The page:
If you are trying to win a non-supporter, send a customized email designed to welcome them to your cause and to introduce them to your core programs. This can be accomplished through compelling story contents which will convert them to donors in no time.

Email fundraising has its own downside but following the tips provided above will greatly improve your batting average and of course, donations will increase too. Although email fundraising is not rocket science, you don’t have to take it lightly to the point that nobody believes you at all.

Please like & share this blog post:

10 Tips for Successful and Effective Internet Marketing #5-6

In this third of five blog posts, I’m providing you with 10 Internet Marketing Ideas that will help you be successful online.  Some are practical, some are philosophical, but they are all intended to help you be more successful with your small business marketing strategies. Here are numbers five and six:

5.    CALCULATE YOUR LIFETIME VALUE STATS – In this sales instance above, you need to factor in “Lifetime Value” of each customer that you make.  “Lifetime Value” alludes to the fact that your first time customer may conduct more than just one business transaction with you over time.  The “real money” may not be in the initial sale from them, but rather in upgrades, up-sells or repeat business for other products or services that you have to offer.  With Lifetime Value being considered, a 100% return in sales on your ad prospecting dollar might be considered an excellent investment given the long term rate of return.  That being said, you need to calculate your lifetime value metrics to know how many “sales” or leads you need to make to allow you to make your advertising work. For some businesses, it’s 85% of your ad prospecting dollar, for others it’s 100%, for some others 150%.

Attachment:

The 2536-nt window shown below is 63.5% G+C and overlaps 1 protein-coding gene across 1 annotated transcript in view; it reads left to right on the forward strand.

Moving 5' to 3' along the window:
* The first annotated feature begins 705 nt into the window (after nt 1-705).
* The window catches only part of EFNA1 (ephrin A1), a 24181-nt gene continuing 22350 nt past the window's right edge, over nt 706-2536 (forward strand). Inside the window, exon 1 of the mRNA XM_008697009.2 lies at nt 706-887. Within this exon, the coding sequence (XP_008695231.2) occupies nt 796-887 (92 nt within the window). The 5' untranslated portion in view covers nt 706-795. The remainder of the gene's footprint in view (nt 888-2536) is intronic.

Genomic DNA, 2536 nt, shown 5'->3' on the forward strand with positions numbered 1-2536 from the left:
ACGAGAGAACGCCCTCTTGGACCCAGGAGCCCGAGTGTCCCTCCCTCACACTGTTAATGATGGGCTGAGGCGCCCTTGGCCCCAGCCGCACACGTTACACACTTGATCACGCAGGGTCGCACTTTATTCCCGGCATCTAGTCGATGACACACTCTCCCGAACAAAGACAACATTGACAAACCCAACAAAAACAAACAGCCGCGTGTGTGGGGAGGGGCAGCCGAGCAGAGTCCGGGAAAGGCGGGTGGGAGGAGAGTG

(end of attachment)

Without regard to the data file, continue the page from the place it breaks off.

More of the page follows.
6.    GRASP THE LANDING PAGE CONCEPT- The objective of e-mails and banners is to get qualified potential customers to visit your Landing Page.  Once that happens, the burden of responsibility shifts to your website. It’s at the Landing Page that visitors are converted to leads or sales.  The key here is very simple – if your Landing Page is “broken” don’t blame the Advertiser!  Your goal, is to create a Landing Page that works hard to convert qualified traffic into company assets…it needs to motivate the visitor to follow through on what got them there in the first place. Think of your advertising as making the sale, and your landing page as closing the sale. The #1 most important thing you can do for your advertising plan is make sure your landing page(s) work.